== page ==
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Scientific classification

A barnacle is a type of arthropod, in the subphylum (or class: classification schemes differ) Crustacea and as such distantly related to the crabs and lobsters. However, barnacles are in the class Cirripedia. Some authorities regard this as a subclass or infraclass, and the orders listed at right are sometimes treated as superorders. There are around 1,220 barnacle species currently known.

Barnacles spend their early life as part of the plankton, floating wherever the wind, waves, currentss, and tides send them, surrounded by a bivalve shell. They then settle down in an area where environmental cues indicate is a safe and productive environment. Typical barnacles stick their legs in the air, and develop six hard plates to surround the body. For the rest of their lives they are cemented to the ground, using the feathery legs to capture plankton and gametes when spawning. They are usually found in the intertidal zone.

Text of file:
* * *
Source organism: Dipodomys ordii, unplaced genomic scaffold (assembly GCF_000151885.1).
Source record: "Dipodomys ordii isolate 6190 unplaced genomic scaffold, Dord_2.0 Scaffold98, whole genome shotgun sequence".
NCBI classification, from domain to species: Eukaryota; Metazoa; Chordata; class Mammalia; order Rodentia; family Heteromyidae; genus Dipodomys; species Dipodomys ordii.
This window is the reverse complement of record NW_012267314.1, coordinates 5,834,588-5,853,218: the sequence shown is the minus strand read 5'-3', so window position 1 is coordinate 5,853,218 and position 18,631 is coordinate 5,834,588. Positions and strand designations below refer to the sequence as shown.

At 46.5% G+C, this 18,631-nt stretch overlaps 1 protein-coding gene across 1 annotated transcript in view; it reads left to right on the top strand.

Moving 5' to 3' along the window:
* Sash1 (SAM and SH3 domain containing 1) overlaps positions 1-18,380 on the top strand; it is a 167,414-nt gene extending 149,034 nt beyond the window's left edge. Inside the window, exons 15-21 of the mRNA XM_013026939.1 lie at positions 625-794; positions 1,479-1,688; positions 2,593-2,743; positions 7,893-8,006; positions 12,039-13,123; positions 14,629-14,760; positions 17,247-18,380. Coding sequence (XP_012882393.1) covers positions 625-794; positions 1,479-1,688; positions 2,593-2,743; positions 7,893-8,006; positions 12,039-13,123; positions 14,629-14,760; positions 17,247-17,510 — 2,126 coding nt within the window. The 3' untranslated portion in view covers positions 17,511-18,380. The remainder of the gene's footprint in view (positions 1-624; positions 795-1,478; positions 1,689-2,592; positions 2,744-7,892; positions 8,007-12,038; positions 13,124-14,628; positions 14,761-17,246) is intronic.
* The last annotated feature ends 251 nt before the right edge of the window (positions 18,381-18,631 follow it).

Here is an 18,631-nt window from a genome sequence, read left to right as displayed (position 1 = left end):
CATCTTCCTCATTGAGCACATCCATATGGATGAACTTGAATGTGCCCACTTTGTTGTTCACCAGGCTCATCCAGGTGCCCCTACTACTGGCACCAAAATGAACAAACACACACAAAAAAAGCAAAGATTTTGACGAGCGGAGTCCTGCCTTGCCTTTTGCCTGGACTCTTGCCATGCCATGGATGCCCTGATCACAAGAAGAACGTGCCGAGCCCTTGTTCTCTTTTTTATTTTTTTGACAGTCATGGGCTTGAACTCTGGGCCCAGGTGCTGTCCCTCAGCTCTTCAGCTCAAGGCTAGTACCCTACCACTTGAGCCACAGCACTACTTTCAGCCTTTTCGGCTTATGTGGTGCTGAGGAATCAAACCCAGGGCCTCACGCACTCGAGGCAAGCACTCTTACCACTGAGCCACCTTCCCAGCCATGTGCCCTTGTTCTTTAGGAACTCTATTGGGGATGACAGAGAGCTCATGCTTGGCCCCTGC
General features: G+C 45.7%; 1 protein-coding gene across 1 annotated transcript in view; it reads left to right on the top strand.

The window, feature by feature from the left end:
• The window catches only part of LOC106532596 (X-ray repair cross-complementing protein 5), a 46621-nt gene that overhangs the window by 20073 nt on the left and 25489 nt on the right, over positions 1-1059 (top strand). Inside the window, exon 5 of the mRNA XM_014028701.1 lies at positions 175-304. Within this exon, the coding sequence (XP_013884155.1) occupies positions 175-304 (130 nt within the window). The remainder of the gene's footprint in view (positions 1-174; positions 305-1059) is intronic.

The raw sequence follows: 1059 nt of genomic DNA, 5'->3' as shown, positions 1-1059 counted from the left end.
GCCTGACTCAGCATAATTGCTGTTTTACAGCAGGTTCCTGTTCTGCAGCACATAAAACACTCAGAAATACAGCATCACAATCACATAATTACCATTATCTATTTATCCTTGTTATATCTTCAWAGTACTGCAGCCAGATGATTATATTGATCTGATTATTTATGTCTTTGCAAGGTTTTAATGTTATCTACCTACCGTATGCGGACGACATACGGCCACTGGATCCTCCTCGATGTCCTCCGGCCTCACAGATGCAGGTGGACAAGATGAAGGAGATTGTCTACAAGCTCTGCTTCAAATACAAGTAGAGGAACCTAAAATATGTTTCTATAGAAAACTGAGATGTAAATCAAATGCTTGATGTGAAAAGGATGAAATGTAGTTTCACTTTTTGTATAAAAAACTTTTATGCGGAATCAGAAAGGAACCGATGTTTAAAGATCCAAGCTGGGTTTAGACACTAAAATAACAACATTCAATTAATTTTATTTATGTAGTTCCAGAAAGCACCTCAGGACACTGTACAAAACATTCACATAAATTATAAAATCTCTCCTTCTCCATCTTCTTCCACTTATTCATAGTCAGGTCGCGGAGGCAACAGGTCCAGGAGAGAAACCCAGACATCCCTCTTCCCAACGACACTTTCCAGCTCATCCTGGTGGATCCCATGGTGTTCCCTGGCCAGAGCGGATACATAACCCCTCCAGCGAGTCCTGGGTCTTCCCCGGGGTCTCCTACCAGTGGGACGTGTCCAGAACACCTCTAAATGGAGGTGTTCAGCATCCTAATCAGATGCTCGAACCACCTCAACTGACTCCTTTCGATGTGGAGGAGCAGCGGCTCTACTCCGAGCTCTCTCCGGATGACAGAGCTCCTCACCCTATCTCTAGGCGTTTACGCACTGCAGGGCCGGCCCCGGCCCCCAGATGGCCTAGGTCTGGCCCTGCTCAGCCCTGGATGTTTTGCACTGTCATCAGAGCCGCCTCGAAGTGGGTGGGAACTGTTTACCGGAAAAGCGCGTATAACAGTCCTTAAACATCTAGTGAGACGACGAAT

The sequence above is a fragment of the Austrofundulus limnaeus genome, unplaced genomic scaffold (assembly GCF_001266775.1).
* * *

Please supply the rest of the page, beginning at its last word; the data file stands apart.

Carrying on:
Since barnacles often attach themselves to human-made structures, sometimes to their detriment, and in particular to ships, they are classified as fouling organisms.

However, some members of the class have quite a quite different mode of life. For example, members of the genus Sacculina are parasitic on crabs.

The Barnacle Goose gets its name from the ancient European belief that it grew from the bivalve (eggs and goslings of this species were never seen because it bred in the remote Arctic). As such, it counted as a fish, and could be eaten by Catholics on Fridays, when meat used to be forbidden.